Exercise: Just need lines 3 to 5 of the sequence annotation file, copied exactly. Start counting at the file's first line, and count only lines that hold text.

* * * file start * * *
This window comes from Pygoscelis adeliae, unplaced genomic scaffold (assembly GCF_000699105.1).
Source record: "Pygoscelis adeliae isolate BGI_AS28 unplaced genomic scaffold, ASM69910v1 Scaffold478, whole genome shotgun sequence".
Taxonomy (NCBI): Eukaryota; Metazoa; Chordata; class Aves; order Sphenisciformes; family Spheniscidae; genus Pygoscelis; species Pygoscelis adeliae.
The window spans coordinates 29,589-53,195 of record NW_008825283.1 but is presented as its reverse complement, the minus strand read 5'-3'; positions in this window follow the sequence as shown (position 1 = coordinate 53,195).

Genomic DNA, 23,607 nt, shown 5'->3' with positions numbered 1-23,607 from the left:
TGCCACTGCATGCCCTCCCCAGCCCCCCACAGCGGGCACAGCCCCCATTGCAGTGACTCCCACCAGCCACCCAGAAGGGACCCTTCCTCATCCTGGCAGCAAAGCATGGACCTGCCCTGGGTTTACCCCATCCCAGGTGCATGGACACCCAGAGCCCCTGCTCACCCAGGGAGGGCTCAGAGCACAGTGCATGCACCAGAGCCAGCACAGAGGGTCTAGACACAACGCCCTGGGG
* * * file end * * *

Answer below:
Taxonomy (NCBI): Eukaryota; Metazoa; Chordata; class Aves; order Sphenisciformes; family Spheniscidae; genus Pygoscelis; species Pygoscelis adeliae.
The window spans coordinates 29,589-53,195 of record NW_008825283.1 but is presented as its reverse complement, the minus strand read 5'-3'; positions in this window follow the sequence as shown (position 1 = coordinate 53,195).

Genomic DNA, 23,607 nt, shown 5'->3' with positions numbered 1-23,607 from the left: